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The Seven Stages of Money Maturity: Understanding the Spirit and Value of Money in Your Life Paperback – April 11, 2000

4.5 out of 5 stars 51 customer reviews

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Editorial Reviews

Amazon.com Review

The Seven Stages of Money Maturity, by financial advisor and Buddhist teacher George Kinder, presents a totally original look at the ins and outs of individual economics. Drawing on timeless spiritual wisdom in addition to modern fiscal doctrine, Kinder deftly combines the philosophical and the practical to help readers broaden their understanding of the overall role that money plays in life from childhood onward--and, more importantly, put themselves on firmer footing with it today.
Most financial advisors and books about money approach finance as if it were simply a skill to learn, the same sort of thing as hitting a fastball or speaking French like a diplomat. Money maturity does include skills, such as understanding investment options and using a budget effectively, but it goes much deeper, to the feelings, the heart, and, yes, the soul.
By following three composite characters throughout the book and examining their experiences through the prisms of his own background and development, Kinder explains how to evolve naturally through these seven specific states (innocence, pain, knowledge, understanding, vigor, vision, and aloha) to achieve both financial and personal security. --Howard Rothman --This text refers to an out of print or unavailable edition of this title.

From Publishers Weekly

Compared to other personal finance books that offer specific financial steps and planning strategies, this book focuses on the search for spiritual meaning in wealth. Kinder, a certified financial planner and former tax accountant, focuses on three composite figures, based on real people, to illustrate the seven psychological stages people go through in their relationship to money: Innocence (not knowing anything), Pain (discovering that we need to work to earn money), Knowledge (of such skills as saving and investing), Understanding (more sophisticated emotional wisdom about greed and inequality), Vigor (energy to reach financial goals), Vision (directing vigor outward, perhaps to a community) and Aloha (altruism without expectation of gain of any kind). Kinder provides useful questionnaires in which he urges readers to reflect on various questions: What are your three earliest memories of money? Why and how did money first enter your relationship with your mother, your father? While readers comfortable with spiritual self-exploration may enjoy Kinders approach, they will still have to turn to more traditional personal finance books for nitty-gritty money advice.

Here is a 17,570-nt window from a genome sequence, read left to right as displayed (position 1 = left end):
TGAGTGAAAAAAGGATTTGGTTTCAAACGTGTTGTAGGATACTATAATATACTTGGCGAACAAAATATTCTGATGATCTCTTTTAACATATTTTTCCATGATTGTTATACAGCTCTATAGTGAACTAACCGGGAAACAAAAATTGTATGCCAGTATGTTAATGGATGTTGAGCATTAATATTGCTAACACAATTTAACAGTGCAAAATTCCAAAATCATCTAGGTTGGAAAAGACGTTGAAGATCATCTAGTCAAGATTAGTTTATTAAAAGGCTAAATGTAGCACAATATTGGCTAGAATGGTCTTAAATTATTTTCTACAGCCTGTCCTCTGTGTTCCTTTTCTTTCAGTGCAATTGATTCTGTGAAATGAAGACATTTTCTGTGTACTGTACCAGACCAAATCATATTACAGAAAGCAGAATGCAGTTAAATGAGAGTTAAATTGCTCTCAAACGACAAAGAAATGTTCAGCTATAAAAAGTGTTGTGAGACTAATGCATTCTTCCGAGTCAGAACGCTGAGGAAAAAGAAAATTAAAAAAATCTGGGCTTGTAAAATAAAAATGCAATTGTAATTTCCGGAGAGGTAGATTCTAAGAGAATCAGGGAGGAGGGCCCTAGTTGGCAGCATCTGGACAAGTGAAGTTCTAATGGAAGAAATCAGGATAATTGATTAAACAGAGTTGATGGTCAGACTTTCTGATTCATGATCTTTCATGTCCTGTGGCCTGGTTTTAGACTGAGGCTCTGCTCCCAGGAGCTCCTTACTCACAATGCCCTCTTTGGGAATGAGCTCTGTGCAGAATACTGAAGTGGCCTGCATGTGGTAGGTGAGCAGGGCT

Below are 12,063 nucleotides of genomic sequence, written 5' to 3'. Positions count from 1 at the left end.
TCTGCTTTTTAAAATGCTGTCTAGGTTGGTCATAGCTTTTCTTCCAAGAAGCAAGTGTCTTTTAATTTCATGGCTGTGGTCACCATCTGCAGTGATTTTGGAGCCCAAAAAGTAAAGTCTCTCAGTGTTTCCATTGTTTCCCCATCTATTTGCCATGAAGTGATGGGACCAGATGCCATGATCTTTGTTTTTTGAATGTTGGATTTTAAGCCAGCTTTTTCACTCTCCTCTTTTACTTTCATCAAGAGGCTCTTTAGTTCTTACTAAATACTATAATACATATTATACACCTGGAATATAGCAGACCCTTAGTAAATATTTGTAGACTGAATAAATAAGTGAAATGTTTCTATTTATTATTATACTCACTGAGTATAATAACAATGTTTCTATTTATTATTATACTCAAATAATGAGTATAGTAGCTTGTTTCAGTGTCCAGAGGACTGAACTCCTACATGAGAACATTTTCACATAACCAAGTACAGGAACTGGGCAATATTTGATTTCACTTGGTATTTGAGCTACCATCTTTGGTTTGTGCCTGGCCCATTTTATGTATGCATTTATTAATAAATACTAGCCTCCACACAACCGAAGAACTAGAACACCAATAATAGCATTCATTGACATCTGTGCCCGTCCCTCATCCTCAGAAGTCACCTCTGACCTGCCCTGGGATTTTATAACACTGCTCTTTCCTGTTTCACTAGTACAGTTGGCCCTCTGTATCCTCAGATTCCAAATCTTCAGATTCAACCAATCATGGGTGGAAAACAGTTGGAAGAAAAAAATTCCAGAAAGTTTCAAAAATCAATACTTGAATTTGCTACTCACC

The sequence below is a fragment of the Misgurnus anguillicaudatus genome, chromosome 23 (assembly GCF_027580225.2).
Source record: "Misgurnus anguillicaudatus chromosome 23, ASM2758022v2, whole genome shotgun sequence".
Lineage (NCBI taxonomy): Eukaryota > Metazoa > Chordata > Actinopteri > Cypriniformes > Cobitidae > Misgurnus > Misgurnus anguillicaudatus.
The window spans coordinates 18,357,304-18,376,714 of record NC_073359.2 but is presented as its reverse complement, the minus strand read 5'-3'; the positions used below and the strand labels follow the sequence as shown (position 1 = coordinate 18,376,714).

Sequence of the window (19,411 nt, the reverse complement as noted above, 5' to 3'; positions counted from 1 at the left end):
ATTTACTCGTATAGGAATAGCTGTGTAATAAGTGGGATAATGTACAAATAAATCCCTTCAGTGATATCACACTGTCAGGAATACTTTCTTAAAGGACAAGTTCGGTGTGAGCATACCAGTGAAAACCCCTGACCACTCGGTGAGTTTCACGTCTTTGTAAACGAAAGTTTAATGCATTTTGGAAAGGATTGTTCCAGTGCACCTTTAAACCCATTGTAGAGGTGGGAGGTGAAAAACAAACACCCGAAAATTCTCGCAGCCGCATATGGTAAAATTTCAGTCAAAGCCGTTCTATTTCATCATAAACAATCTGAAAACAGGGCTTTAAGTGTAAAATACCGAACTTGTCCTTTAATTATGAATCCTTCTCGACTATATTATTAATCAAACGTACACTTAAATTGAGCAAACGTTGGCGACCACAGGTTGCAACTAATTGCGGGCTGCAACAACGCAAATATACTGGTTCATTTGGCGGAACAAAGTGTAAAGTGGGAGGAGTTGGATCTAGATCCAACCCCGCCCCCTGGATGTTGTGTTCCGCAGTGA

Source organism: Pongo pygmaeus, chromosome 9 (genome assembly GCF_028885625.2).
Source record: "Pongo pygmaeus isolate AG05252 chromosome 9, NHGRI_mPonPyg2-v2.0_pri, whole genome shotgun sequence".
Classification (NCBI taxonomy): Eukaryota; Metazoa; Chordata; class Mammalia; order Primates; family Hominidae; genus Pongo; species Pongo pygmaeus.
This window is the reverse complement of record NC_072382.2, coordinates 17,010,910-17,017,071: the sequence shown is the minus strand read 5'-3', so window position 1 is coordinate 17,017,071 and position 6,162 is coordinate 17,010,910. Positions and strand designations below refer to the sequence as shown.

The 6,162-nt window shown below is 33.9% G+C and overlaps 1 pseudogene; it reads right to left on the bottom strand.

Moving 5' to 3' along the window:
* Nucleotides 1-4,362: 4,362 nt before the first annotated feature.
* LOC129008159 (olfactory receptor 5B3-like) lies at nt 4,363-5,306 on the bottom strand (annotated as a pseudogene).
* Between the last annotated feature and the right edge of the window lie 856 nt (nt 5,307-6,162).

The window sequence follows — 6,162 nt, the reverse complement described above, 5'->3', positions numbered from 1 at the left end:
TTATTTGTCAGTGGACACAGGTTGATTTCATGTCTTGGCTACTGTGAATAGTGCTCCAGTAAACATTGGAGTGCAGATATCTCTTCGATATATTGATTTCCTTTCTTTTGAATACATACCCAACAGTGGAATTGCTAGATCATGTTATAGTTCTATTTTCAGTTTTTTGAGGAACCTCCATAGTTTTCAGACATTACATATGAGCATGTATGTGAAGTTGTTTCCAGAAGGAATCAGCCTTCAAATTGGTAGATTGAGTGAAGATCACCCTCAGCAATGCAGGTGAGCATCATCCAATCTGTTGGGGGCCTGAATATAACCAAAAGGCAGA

Copyright 1999 Reed Business Information, Inc. --This text refers to an out of print or unavailable edition of this title.
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Product Details

  • Paperback: 369 pages
  • Publisher: Dell; Reprint edition (April 11, 2000)
  • Language: English
  • ISBN-10: 0440508339
  • ISBN-13: 978-0440508335
  • Product Dimensions: 5.2 x 1 x 8 inches
  • Shipping Weight: 9.6 ounces (View shipping rates and policies)
  • Average Customer Review: 4.5 out of 5 stars  See all reviews (51 customer reviews)
  • Amazon Best Sellers Rank: #88,566 in Books (See Top 100 in Books)

Customer Reviews

Top Customer Reviews

Format: Paperback Verified Purchase
In January 2002 my wife and I hit rock bottom financially. We owed nearly $45,000 in credit card debt alone, another $20,000 in student loans, and another $30,000 or so in car loans, personal loans, etc. We rented a ramshackle house and had no savings or investments whatsoever. And yet I found it impossible to pass up a bookstore without a new book in hand or the latest CD. I had read a number of books about personal finance, but I understood that there was something deeper that I was looking for. Something that would help me to understand the psychology of money, to understand why I made the choices that I made.

Fortunately, I came across an ad for George Kinder's book in Harvard Magazine in 2002. As a Christian I can understand that some might be put off by Kinder's infusion of Buddhist philosophy throughout the book. I studied East Asian studies in college, so I wasn't that bothered by it. In fact, I think Kinder's metaphor of the seven chakras, or energy centers, correlated perfectly with the seven stages of money maturity.